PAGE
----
But how can someone diagnose something as specific as knee pain or diabetes just by taking someone's pulse? Soffer tells Bustle it's a matter of experience and intuition. "There are seven different layers. You’re going to see all the different tissues when you look into the seven layers," she says. "Sometimes, I can tell you’re pregnant or you’re ovulating or your period is coming. I can tell by the pulse; a lot of people can. You just have to learn. It's a thing you have to study and learn and practice."

When I came back for panchakarma about a month later, I was fresh off an iboga retreat that had left me feeling well for the first time in many years. My second day at Surya was similar to my first, with a massage, foot bath, and shiradhara. I also did a vaginal steam or "yoni steam," which was supposed to help with creativity, since it's believed to be connected to the womb. I was wary of this — I’d been warned it can disrupt your vaginal bacteria. But by this point, I trusted the team to know what was right for me, and I’m relieved that I didn’t get any vaginal infections. The treatment also involved an oil enema intended to clean out my intestines, which I'll admit was not the most comfortable. A healthy meal was also served beforehand.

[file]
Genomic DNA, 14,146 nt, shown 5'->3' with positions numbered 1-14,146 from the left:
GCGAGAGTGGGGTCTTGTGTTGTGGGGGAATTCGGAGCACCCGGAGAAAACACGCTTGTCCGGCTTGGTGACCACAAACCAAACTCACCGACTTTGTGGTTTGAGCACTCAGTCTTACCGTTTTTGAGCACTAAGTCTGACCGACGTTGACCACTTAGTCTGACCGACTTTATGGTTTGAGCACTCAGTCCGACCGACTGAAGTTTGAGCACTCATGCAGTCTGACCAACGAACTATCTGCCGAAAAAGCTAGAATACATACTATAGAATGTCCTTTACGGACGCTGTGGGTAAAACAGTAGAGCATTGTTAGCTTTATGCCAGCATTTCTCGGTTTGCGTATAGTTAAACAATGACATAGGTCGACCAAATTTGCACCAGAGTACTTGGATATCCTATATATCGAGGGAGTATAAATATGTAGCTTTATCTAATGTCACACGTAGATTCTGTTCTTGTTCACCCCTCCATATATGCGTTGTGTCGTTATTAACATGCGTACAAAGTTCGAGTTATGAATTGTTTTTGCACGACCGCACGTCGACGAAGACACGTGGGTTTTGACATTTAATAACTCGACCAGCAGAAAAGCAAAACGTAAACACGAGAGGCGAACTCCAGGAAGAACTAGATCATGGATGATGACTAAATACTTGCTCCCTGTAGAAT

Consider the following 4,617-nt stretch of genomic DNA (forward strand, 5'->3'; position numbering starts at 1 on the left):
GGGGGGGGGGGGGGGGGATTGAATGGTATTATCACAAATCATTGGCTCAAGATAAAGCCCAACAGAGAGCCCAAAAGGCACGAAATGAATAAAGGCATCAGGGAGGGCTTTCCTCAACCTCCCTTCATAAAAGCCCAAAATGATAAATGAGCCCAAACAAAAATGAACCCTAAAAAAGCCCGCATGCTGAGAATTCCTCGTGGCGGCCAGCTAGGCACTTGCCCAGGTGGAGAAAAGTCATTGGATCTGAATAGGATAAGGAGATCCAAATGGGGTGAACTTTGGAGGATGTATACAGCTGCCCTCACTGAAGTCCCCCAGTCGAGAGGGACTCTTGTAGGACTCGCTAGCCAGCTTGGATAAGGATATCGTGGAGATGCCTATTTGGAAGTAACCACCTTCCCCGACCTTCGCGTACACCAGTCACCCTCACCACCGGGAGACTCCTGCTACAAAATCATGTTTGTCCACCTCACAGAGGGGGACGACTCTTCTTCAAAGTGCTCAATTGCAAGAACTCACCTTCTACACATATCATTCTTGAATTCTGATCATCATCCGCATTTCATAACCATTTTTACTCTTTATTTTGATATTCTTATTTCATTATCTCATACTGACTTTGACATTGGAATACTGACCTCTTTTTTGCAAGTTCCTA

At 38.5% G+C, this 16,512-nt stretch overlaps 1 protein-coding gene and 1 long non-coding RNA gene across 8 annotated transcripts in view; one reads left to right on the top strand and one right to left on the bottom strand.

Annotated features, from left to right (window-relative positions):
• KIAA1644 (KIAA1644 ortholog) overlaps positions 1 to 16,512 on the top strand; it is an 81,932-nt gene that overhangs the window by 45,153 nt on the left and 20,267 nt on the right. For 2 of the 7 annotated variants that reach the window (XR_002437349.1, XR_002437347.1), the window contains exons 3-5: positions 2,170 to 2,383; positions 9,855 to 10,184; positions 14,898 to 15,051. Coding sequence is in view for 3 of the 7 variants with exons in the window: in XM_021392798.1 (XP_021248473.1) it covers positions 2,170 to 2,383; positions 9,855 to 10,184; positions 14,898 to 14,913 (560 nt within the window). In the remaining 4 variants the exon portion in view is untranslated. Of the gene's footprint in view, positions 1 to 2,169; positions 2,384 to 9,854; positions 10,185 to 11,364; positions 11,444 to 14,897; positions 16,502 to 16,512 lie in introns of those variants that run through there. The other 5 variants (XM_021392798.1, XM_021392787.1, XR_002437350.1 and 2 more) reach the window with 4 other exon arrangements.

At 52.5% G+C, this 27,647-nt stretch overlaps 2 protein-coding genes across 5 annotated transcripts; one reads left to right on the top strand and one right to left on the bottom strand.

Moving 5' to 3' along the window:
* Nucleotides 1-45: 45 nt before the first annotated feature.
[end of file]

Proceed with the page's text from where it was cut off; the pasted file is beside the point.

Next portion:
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But the day after that was more difficult. I'd seemingly gone from feeling well to feeling completely sick again. I’d been constantly waking up throughout the night, a symptom I'd been familiar with since Lyme hit me, and woke up to the return of my debilitating chronic migraines. Thinking I had my life back, then being once again unable to function was devastating. I entered the spa in tears as I accepted the possibility that I wouldn’t be able to live a normal life again after all. I cried and kicked my feet in anger as the staff did my massage and rubbed me down with a scrub.

I attributed my emotions to my recent health struggles, but Soffer tells me that panchakarma itself can bring up lots of emotions. "When we do the massages, we are also working on the different emotional levels of the body," she says.